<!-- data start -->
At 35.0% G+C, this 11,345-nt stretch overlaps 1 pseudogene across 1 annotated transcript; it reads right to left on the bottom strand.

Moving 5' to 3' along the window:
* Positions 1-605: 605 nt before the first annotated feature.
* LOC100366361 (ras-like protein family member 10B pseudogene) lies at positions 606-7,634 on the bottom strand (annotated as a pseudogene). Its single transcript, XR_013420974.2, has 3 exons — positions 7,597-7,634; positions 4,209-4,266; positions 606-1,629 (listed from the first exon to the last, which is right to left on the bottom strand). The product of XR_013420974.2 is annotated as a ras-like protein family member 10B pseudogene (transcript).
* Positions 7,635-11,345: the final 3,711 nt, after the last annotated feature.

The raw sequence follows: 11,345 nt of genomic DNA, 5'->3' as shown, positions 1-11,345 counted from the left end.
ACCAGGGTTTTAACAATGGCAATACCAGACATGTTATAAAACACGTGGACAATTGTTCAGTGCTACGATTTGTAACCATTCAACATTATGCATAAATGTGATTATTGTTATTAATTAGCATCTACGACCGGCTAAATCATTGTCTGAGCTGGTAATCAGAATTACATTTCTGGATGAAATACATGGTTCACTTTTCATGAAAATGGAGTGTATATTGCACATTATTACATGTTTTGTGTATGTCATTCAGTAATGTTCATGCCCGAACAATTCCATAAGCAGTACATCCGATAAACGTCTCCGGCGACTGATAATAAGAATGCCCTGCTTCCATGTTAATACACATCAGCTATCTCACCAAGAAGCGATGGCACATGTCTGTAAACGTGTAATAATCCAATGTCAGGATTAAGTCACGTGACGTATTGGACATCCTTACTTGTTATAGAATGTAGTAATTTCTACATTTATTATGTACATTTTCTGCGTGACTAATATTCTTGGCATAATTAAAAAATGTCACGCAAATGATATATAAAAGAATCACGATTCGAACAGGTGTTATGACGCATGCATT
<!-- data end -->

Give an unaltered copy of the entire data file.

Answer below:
At 35.0% G+C, this 11,345-nt stretch overlaps 1 pseudogene across 1 annotated transcript; it reads right to left on the bottom strand.

Moving 5' to 3' along the window:
* Positions 1-605: 605 nt before the first annotated feature.
* LOC100366361 (ras-like protein family member 10B pseudogene) lies at positions 606-7,634 on the bottom strand (annotated as a pseudogene). Its single transcript, XR_013420974.2, has 3 exons — positions 7,597-7,634; positions 4,209-4,266; positions 606-1,629 (listed from the first exon to the last, which is right to left on the bottom strand). The product of XR_013420974.2 is annotated as a ras-like protein family member 10B pseudogene (transcript).
* Positions 7,635-11,345: the final 3,711 nt, after the last annotated feature.

The raw sequence follows: 11,345 nt of genomic DNA, 5'->3' as shown, positions 1-11,345 counted from the left end.
ACCAGGGTTTTAACAATGGCAATACCAGACATGTTATAAAACACGTGGACAATTGTTCAGTGCTACGATTTGTAACCATTCAACATTATGCATAAATGTGATTATTGTTATTAATTAGCATCTACGACCGGCTAAATCATTGTCTGAGCTGGTAATCAGAATTACATTTCTGGATGAAATACATGGTTCACTTTTCATGAAAATGGAGTGTATATTGCACATTATTACATGTTTTGTGTATGTCATTCAGTAATGTTCATGCCCGAACAATTCCATAAGCAGTACATCCGATAAACGTCTCCGGCGACTGATAATAAGAATGCCCTGCTTCCATGTTAATACACATCAGCTATCTCACCAAGAAGCGATGGCACATGTCTGTAAACGTGTAATAATCCAATGTCAGGATTAAGTCACGTGACGTATTGGACATCCTTACTTGTTATAGAATGTAGTAATTTCTACATTTATTATGTACATTTTCTGCGTGACTAATATTCTTGGCATAATTAAAAAATGTCACGCAAATGATATATAAAAGAATCACGATTCGAACAGGTGTTATGACGCATGCATT